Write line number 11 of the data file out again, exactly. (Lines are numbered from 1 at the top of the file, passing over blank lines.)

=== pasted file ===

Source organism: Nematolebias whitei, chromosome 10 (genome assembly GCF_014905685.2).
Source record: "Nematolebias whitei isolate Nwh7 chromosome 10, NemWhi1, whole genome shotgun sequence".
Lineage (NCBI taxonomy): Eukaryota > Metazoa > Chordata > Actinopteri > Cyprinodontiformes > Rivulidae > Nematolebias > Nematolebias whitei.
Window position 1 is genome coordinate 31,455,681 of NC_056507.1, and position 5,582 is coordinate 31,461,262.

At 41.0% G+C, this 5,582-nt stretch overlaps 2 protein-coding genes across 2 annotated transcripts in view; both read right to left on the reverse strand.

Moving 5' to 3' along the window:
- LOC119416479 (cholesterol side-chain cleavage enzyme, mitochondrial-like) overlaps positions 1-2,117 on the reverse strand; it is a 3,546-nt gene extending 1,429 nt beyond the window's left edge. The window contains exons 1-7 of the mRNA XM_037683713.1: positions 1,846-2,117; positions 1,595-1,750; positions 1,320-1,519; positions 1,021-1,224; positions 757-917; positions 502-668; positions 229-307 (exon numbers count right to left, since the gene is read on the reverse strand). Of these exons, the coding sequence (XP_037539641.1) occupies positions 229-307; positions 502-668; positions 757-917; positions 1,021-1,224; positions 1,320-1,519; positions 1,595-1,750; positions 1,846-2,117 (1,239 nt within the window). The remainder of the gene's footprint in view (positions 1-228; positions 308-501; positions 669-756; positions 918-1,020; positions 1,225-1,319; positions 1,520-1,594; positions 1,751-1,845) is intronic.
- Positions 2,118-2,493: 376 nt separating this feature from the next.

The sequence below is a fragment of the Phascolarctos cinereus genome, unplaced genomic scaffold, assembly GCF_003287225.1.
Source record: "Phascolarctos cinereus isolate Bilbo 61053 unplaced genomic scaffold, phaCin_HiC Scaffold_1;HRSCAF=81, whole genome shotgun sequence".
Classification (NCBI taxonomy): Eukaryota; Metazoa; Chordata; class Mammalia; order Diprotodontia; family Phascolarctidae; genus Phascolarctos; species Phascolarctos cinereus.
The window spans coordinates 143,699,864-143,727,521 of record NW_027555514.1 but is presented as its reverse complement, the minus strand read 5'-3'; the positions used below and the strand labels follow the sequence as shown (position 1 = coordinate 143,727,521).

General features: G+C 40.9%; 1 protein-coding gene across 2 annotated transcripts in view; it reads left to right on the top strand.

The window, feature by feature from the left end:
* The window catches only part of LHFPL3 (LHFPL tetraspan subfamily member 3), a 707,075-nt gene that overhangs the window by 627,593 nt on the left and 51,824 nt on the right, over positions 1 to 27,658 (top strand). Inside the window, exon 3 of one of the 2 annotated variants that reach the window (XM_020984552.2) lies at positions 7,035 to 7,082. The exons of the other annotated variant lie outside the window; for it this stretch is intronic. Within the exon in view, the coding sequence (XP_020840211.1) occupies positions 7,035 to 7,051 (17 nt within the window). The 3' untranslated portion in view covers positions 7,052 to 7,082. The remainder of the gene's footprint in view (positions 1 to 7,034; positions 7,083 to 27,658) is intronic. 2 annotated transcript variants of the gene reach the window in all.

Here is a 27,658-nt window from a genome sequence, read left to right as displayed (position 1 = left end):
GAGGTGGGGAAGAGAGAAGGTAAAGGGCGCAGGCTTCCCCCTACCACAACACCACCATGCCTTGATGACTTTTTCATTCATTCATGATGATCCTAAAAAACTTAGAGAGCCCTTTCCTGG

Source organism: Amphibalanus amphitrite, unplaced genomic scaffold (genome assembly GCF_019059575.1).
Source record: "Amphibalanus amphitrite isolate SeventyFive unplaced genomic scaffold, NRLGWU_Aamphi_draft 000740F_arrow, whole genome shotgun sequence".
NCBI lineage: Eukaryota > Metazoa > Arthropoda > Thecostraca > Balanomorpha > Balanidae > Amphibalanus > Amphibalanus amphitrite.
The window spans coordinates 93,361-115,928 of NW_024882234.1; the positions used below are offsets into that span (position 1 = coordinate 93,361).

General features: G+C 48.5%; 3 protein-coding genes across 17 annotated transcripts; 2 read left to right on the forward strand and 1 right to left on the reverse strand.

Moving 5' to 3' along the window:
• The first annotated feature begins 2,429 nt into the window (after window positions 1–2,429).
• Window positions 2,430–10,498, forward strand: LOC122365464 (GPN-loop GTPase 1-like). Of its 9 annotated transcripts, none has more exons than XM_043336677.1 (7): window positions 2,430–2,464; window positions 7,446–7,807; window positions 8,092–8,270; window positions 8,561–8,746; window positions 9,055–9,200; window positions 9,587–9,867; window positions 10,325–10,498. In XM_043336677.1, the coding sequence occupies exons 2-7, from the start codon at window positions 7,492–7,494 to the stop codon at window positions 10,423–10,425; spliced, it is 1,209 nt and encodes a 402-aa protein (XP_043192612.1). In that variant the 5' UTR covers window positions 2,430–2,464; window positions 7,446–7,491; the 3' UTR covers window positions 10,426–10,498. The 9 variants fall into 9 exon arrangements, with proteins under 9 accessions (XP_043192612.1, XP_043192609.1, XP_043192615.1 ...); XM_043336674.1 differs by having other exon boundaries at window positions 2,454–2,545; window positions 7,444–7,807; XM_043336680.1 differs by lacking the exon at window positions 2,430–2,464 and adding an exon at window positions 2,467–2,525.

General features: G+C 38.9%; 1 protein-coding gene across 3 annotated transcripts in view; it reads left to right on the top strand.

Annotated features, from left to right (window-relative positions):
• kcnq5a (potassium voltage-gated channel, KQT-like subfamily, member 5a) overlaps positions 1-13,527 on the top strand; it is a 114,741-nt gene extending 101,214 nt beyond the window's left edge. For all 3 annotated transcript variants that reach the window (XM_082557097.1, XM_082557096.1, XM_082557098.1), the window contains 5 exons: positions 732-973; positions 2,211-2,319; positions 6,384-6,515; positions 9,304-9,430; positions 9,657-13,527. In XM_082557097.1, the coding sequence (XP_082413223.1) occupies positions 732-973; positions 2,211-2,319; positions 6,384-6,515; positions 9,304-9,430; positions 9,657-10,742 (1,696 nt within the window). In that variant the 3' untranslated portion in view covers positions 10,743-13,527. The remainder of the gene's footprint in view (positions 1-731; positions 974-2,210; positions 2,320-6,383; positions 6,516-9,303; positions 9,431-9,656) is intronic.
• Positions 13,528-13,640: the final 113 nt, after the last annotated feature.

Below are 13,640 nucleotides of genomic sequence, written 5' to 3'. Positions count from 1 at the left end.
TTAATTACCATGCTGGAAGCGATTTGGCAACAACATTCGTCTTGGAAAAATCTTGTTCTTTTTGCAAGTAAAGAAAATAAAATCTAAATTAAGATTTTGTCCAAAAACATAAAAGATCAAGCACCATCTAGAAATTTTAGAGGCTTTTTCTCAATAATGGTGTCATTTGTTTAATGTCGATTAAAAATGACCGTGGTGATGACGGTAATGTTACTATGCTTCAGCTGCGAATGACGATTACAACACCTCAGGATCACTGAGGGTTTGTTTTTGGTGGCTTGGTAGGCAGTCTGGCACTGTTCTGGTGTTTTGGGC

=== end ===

Classification (NCBI taxonomy): Eukaryota; Metazoa; Chordata; class Mammalia; order Diprotodontia; family Phascolarctidae; genus Phascolarctos; species Phascolarctos cinereus.